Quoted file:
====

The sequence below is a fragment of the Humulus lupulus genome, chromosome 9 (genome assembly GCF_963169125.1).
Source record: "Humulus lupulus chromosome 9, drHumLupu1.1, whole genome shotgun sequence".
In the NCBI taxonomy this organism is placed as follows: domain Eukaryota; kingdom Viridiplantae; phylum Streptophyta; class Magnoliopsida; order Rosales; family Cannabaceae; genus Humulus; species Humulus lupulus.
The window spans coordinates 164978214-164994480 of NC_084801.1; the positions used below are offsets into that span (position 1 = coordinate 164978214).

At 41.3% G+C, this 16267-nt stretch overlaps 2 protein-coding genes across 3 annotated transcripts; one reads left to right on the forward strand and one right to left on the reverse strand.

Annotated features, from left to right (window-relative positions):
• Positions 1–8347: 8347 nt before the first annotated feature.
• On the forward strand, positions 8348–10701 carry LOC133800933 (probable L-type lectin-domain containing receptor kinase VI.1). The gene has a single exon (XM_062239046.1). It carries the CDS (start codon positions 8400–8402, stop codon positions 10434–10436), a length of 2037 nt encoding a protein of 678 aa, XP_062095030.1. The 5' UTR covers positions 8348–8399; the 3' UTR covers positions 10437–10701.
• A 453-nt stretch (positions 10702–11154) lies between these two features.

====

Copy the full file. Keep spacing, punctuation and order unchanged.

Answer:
The sequence below is a fragment of the Humulus lupulus genome, chromosome 9 (genome assembly GCF_963169125.1).
Source record: "Humulus lupulus chromosome 9, drHumLupu1.1, whole genome shotgun sequence".
In the NCBI taxonomy this organism is placed as follows: domain Eukaryota; kingdom Viridiplantae; phylum Streptophyta; class Magnoliopsida; order Rosales; family Cannabaceae; genus Humulus; species Humulus lupulus.
The window spans coordinates 164978214-164994480 of NC_084801.1; the positions used below are offsets into that span (position 1 = coordinate 164978214).

At 41.3% G+C, this 16267-nt stretch overlaps 2 protein-coding genes across 3 annotated transcripts; one reads left to right on the forward strand and one right to left on the reverse strand.

Annotated features, from left to right (window-relative positions):
• Positions 1–8347: 8347 nt before the first annotated feature.
• On the forward strand, positions 8348–10701 carry LOC133800933 (probable L-type lectin-domain containing receptor kinase VI.1). The gene has a single exon (XM_062239046.1). It carries the CDS (start codon positions 8400–8402, stop codon positions 10434–10436), a length of 2037 nt encoding a protein of 678 aa, XP_062095030.1. The 5' UTR covers positions 8348–8399; the 3' UTR covers positions 10437–10701.
• A 453-nt stretch (positions 10702–11154) lies between these two features.